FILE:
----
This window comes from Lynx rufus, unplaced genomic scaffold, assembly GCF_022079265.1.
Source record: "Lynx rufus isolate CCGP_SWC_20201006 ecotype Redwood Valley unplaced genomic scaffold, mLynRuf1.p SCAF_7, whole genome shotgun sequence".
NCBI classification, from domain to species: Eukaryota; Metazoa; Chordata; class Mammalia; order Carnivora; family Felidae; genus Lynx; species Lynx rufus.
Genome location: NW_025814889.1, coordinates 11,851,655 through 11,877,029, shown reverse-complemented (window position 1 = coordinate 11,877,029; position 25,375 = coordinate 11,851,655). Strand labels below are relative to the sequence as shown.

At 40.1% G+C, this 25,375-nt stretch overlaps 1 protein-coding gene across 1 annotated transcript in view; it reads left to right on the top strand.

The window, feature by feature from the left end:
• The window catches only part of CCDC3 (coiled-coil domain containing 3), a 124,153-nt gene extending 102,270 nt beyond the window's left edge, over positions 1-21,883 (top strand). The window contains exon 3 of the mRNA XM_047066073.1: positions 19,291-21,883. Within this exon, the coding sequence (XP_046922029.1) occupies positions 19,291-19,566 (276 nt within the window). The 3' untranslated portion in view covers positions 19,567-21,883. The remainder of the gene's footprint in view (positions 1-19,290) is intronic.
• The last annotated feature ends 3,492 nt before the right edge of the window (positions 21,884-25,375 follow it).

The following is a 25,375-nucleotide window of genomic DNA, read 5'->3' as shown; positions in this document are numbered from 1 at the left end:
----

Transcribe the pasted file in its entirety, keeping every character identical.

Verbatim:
This window comes from Lynx rufus, unplaced genomic scaffold, assembly GCF_022079265.1.
Source record: "Lynx rufus isolate CCGP_SWC_20201006 ecotype Redwood Valley unplaced genomic scaffold, mLynRuf1.p SCAF_7, whole genome shotgun sequence".
NCBI classification, from domain to species: Eukaryota; Metazoa; Chordata; class Mammalia; order Carnivora; family Felidae; genus Lynx; species Lynx rufus.
Genome location: NW_025814889.1, coordinates 11,851,655 through 11,877,029, shown reverse-complemented (window position 1 = coordinate 11,877,029; position 25,375 = coordinate 11,851,655). Strand labels below are relative to the sequence as shown.

At 40.1% G+C, this 25,375-nt stretch overlaps 1 protein-coding gene across 1 annotated transcript in view; it reads left to right on the top strand.

The window, feature by feature from the left end:
• The window catches only part of CCDC3 (coiled-coil domain containing 3), a 124,153-nt gene extending 102,270 nt beyond the window's left edge, over positions 1-21,883 (top strand). The window contains exon 3 of the mRNA XM_047066073.1: positions 19,291-21,883. Within this exon, the coding sequence (XP_046922029.1) occupies positions 19,291-19,566 (276 nt within the window). The 3' untranslated portion in view covers positions 19,567-21,883. The remainder of the gene's footprint in view (positions 1-19,290) is intronic.
• The last annotated feature ends 3,492 nt before the right edge of the window (positions 21,884-25,375 follow it).

The following is a 25,375-nucleotide window of genomic DNA, read 5'->3' as shown; positions in this document are numbered from 1 at the left end: